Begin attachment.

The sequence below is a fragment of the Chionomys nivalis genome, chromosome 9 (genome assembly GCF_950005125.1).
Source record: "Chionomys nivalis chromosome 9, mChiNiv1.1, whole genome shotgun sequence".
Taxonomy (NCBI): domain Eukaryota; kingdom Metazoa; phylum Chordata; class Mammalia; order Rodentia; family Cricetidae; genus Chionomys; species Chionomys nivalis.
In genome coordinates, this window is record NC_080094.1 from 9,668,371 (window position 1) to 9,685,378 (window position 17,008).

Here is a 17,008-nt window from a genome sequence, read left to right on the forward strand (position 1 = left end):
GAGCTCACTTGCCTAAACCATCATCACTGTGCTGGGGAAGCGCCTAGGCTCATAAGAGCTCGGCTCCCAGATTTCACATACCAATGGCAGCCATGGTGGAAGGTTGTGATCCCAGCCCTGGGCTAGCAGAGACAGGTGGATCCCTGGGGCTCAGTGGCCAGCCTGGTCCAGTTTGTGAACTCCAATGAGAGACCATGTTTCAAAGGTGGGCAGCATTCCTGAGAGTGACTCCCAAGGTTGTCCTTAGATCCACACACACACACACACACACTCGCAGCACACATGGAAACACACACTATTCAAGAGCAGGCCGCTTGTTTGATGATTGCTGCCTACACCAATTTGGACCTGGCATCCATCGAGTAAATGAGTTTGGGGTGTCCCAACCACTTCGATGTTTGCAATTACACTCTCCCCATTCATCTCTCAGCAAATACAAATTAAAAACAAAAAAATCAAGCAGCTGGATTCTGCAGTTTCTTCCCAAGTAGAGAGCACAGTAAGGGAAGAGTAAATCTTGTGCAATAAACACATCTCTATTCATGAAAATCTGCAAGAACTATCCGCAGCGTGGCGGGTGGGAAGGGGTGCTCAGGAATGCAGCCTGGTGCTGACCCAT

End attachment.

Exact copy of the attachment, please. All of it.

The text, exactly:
The sequence below is a fragment of the Chionomys nivalis genome, chromosome 9 (genome assembly GCF_950005125.1).
Source record: "Chionomys nivalis chromosome 9, mChiNiv1.1, whole genome shotgun sequence".
Taxonomy (NCBI): domain Eukaryota; kingdom Metazoa; phylum Chordata; class Mammalia; order Rodentia; family Cricetidae; genus Chionomys; species Chionomys nivalis.
In genome coordinates, this window is record NC_080094.1 from 9,668,371 (window position 1) to 9,685,378 (window position 17,008).

Here is a 17,008-nt window from a genome sequence, read left to right on the forward strand (position 1 = left end):
GAGCTCACTTGCCTAAACCATCATCACTGTGCTGGGGAAGCGCCTAGGCTCATAAGAGCTCGGCTCCCAGATTTCACATACCAATGGCAGCCATGGTGGAAGGTTGTGATCCCAGCCCTGGGCTAGCAGAGACAGGTGGATCCCTGGGGCTCAGTGGCCAGCCTGGTCCAGTTTGTGAACTCCAATGAGAGACCATGTTTCAAAGGTGGGCAGCATTCCTGAGAGTGACTCCCAAGGTTGTCCTTAGATCCACACACACACACACACACACTCGCAGCACACATGGAAACACACACTATTCAAGAGCAGGCCGCTTGTTTGATGATTGCTGCCTACACCAATTTGGACCTGGCATCCATCGAGTAAATGAGTTTGGGGTGTCCCAACCACTTCGATGTTTGCAATTACACTCTCCCCATTCATCTCTCAGCAAATACAAATTAAAAACAAAAAAATCAAGCAGCTGGATTCTGCAGTTTCTTCCCAAGTAGAGAGCACAGTAAGGGAAGAGTAAATCTTGTGCAATAAACACATCTCTATTCATGAAAATCTGCAAGAACTATCCGCAGCGTGGCGGGTGGGAAGGGGTGCTCAGGAATGCAGCCTGGTGCTGACCCAT